What one gives to others as gifts gets one thinking about ‘why’ they give out certain books.  These may not be so much ‘thumping good reads’ but books to instruct and amaze as well as entertain.  So, I thought I would try this myself.  Spo-fans are encouraged to leave in the comments books they like to give to others. If you wish please tell me your favorite book.

Note – as I wrote this I realized I was writing down works of fiction.  I think I will divide this into two parts; the non-fiction gift books I will do another time. 

What I give out to introduce someone to a ‘new’ author:

“The Inn at the edge of the world’ – Alice Thomas Ellis.

I often give out this book to thems longing for a ‘thumping good read’. She is one of my favorite authors. She has an exquisite style that combines pithy dysfunctional people with the uncanny or mystical.  This book is a good introduction to a wider audience and it is a jolly good fun  – a ‘thumping good read’ indeed.

What I give out to someone interested in short stories:

“Dubliners” – James Joyce.

I can not think of a better collection.  “The Dead” remains one of the best short stories ever written (do not dare to question this).

What I give out to someone interested in scary stuff: 

“Roald Dahl’s book of ghost stories” is the best collection I know. For thems who prefer novels,  “The Haunting of Hill House” by Shirley Jackson still gives me the creeps even after multiple reads.

What I give out when someone wants to revisit their youth:

“The Phantom Tollbooth” – Norton Juster.

This is a children’s book. However, like most good books for children, it can be read at different times of life and one never stops finding new things and meaning in it.  I sometimes include “The Phantom Tollbooth” with “The Never-ending Story” by Michael Ende as a boxed set for they have similar qualities: engaging children in reading while nourishing the desire to read.

What I give out when someone needs a laugh:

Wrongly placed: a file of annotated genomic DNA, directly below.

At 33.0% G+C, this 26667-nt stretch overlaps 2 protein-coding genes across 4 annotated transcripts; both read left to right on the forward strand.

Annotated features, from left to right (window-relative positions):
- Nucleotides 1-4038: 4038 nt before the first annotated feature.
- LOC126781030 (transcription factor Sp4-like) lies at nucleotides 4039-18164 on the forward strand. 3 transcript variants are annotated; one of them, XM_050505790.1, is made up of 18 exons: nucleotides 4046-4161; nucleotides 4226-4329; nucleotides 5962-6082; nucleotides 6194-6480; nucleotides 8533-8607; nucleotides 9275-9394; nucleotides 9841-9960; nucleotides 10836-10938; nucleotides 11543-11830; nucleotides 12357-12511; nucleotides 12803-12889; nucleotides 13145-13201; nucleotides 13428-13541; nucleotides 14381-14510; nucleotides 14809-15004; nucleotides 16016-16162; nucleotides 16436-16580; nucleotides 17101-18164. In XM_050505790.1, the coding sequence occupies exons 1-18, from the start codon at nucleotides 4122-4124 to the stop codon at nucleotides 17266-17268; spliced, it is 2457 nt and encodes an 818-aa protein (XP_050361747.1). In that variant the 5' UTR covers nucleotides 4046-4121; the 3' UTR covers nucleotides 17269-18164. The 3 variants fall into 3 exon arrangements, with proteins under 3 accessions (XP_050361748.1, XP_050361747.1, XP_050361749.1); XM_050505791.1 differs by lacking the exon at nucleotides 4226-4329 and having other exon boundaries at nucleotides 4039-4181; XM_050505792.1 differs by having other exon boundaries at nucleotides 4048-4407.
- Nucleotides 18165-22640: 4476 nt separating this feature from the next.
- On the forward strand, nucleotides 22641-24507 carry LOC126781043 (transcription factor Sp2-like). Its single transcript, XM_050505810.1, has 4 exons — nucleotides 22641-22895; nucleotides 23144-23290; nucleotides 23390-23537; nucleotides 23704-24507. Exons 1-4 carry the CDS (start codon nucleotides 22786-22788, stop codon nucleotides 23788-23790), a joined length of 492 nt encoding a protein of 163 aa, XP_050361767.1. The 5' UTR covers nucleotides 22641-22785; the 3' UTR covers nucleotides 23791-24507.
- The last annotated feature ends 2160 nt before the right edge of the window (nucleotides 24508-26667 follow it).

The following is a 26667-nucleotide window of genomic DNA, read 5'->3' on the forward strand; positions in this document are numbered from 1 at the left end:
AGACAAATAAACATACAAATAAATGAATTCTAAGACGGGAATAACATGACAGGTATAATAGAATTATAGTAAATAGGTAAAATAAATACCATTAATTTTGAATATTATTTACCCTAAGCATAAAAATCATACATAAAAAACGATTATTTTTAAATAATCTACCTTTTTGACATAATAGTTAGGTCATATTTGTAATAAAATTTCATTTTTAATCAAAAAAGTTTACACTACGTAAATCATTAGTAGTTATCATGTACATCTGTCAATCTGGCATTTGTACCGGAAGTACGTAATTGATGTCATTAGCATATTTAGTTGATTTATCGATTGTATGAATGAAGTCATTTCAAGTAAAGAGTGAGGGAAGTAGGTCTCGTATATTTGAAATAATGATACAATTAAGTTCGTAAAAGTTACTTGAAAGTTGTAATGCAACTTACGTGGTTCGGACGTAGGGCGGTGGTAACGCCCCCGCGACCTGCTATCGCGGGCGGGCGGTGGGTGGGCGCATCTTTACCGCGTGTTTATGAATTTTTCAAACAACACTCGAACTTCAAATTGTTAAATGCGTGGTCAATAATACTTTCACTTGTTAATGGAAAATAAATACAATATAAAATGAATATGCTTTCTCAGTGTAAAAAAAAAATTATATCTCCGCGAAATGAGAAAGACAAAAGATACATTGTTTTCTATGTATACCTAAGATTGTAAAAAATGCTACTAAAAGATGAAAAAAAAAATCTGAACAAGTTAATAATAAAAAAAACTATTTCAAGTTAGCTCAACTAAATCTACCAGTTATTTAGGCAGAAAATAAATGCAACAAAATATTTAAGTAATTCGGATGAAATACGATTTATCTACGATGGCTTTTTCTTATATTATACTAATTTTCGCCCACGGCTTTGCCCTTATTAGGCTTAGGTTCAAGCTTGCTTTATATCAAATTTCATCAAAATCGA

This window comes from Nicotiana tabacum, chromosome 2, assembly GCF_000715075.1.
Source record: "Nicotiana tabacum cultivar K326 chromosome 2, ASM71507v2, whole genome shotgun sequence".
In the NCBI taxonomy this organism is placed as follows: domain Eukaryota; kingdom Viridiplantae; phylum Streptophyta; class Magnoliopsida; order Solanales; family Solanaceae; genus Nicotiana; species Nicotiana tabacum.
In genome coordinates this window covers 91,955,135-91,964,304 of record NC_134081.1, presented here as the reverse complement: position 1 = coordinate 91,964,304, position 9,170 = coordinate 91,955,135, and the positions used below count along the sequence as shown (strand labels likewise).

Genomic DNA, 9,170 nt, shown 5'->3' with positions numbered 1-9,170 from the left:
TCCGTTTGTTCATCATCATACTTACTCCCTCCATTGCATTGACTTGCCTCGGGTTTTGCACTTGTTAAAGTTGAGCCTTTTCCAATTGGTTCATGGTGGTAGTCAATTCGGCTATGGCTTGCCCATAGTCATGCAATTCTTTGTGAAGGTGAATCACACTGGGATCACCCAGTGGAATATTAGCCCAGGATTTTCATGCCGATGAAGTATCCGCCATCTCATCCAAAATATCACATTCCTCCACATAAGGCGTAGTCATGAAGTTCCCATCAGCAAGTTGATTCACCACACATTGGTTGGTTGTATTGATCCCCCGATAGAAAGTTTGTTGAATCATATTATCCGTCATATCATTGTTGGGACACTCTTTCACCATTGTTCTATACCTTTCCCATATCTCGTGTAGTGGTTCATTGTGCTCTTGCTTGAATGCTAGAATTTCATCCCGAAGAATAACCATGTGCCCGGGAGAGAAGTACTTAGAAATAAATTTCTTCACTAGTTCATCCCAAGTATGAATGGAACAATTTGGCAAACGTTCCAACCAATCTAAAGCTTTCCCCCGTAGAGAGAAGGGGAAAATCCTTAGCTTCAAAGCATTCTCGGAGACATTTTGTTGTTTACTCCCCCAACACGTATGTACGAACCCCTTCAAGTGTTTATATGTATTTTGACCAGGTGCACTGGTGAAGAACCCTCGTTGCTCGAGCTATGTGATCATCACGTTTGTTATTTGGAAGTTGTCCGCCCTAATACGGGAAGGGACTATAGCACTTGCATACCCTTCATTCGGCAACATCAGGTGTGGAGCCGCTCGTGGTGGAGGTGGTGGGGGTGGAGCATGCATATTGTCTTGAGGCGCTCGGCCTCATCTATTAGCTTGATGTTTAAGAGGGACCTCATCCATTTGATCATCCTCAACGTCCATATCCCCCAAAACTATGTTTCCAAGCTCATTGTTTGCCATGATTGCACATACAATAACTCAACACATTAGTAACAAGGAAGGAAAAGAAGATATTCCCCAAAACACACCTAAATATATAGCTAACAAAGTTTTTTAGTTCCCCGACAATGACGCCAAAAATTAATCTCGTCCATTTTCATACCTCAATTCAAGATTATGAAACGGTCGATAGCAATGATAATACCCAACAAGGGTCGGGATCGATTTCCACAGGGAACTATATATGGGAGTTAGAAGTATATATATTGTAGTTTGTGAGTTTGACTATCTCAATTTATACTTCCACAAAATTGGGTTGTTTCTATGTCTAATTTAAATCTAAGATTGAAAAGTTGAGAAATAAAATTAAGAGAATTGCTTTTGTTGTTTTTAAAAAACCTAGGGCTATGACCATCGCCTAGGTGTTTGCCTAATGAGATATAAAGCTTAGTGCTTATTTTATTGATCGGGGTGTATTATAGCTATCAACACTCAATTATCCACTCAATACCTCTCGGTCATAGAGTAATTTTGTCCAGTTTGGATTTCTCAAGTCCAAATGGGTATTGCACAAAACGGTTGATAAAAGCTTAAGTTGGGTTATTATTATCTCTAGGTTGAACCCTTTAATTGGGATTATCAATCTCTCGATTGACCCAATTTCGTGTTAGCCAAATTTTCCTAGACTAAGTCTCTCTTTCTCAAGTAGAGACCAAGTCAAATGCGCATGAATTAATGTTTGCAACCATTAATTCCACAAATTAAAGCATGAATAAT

“A confederacy of dunces” – John K. Toole.

It has never failed to make people laugh and lift their spirits. It is full of awful, awful people doing awful, awful things yet it all comes off as hilarious.

What I give out when someone insists I tell them my favorite book:

“Creation” – Gore Vidal

Oh face it, I give this one out as I love it so. An elderly man dictates his memoirs to his great-nephew during the time of Pericles in ancient Athens.  Cyrus has traveled the world; he has met the Buddha and Confucius.  I explain it has wit, history, religion/philosophy, and pithy comments about Western civilization (Athens as Washington DC)  This book has it all.

“A book is a dream that you hold in your hands.”  Neil Gaiman

books1  My recent trip to Bookmans wasn’t successful that I could not locate any books to buy. My mind which is often full up with titles I want to read decided to crash as I entered the store so I couldn’t remember one I hoped to someday find. Perhaps it is a mercy for I have plenty of unread books already; I don’t need more.

I just finished a book on the science and physics of Star Wars. It turns out most of SW is not theoretically possible, which is what I thought would be the case. I gave up on Game of Thrones as between chapters I wasn’t retaining who was killing whom and who was what. I longer have time to read books that don’t entertain.

Pepys diary has been sitting on the shelf for over a year, daring me to start. I could read day at a time but if I do the math I may die before it ends, so that’s not good. Summer is for ‘light reading’ anyway. There are a several less ponderous tomes to tackle right now than Mr. Pepys diary.

I like non-fiction about a foodstuff that ‘changed the world’ or so says the author. I am reading one on salt. Apparently it was as fussed over as mineral rights are today. I am curious to see how it went from a precious commodity worth fighting for to something we have too much of and please cut down it for pete’s sake.

I think I will lay off the Kindle for awhile and read some of the ‘real books’. I still like sticking my nose into an old book and inhaling the redolence of old ink and paper. I recall purchasing something by Paul Bowles; perhaps that should be tackled next.

Lovely books. You never know where they may take you or if you are opening something marvelous.